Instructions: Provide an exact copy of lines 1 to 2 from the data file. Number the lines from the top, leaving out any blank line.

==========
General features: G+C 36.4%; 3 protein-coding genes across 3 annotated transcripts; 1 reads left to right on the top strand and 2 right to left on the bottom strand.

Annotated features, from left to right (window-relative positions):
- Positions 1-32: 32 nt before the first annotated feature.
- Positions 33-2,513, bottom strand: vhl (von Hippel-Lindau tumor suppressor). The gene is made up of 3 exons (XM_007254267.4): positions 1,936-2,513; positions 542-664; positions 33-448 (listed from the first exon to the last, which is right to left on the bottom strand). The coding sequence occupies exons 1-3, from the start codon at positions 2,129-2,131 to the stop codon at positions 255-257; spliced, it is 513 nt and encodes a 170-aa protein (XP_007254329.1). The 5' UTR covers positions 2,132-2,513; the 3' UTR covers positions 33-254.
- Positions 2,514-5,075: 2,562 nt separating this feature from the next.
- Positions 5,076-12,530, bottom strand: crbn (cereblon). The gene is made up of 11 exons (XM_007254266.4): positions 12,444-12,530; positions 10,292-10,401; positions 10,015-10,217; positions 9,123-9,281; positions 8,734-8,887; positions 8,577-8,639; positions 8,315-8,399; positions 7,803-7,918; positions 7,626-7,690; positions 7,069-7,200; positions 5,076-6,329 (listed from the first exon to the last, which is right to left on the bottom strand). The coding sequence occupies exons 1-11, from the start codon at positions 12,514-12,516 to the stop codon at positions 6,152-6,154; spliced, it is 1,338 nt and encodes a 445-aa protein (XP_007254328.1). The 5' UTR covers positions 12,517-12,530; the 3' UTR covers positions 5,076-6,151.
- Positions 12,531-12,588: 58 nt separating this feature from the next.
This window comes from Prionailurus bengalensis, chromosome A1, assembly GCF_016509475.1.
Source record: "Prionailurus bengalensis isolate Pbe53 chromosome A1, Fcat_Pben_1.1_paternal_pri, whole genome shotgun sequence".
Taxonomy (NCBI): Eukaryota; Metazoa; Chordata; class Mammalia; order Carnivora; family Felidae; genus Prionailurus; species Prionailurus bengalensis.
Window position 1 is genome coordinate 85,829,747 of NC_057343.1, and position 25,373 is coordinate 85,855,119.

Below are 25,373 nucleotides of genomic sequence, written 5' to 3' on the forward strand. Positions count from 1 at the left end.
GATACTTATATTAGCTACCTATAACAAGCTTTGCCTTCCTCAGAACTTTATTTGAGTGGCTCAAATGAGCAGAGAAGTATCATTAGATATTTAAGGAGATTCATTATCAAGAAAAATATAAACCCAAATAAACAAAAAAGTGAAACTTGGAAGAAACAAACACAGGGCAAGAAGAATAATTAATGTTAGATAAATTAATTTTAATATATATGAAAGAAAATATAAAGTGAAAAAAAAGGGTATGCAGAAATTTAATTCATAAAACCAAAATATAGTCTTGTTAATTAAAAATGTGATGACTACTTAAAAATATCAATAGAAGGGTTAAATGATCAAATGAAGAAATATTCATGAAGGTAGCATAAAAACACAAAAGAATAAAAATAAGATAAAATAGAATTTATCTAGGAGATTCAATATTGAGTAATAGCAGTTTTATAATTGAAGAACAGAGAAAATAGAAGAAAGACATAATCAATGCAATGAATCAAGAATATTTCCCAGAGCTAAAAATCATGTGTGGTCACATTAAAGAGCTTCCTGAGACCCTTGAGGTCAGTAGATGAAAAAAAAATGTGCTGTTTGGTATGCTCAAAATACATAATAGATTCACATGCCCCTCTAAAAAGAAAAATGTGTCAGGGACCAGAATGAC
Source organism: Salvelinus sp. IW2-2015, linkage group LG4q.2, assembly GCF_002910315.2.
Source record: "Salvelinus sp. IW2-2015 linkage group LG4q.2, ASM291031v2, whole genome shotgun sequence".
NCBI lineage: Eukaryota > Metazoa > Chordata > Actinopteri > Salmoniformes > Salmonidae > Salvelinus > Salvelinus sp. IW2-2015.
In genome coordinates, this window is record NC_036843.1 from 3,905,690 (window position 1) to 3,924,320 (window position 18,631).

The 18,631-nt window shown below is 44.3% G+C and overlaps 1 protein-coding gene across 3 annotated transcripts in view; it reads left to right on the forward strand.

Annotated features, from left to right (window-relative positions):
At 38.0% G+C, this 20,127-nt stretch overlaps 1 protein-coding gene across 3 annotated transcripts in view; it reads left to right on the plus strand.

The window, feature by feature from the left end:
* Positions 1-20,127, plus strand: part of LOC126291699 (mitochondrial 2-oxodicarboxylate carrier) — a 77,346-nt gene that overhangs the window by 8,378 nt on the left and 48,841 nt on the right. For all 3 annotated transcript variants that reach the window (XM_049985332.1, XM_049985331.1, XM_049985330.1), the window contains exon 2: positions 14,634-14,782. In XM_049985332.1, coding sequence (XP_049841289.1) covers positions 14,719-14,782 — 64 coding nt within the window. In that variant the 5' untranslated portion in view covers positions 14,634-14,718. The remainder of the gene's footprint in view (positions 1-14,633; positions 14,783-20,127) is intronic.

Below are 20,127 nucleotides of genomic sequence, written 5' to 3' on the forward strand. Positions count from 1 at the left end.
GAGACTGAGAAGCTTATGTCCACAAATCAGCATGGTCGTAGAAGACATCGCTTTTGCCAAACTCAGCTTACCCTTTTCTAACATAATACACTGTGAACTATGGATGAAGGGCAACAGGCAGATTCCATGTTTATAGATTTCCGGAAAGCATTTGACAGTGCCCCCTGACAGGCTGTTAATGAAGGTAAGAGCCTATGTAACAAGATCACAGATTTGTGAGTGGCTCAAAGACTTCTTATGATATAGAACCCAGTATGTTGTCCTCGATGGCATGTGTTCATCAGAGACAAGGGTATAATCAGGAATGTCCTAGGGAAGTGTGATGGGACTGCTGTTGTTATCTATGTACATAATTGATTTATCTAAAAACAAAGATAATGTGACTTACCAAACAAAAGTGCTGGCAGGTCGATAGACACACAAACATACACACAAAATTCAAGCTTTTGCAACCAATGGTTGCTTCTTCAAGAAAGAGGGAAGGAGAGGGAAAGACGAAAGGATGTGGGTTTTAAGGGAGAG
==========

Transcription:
General features: G+C 36.4%; 3 protein-coding genes across 3 annotated transcripts; 1 reads left to right on the top strand and 2 right to left on the bottom strand.

Annotated features, from left to right (window-relative positions):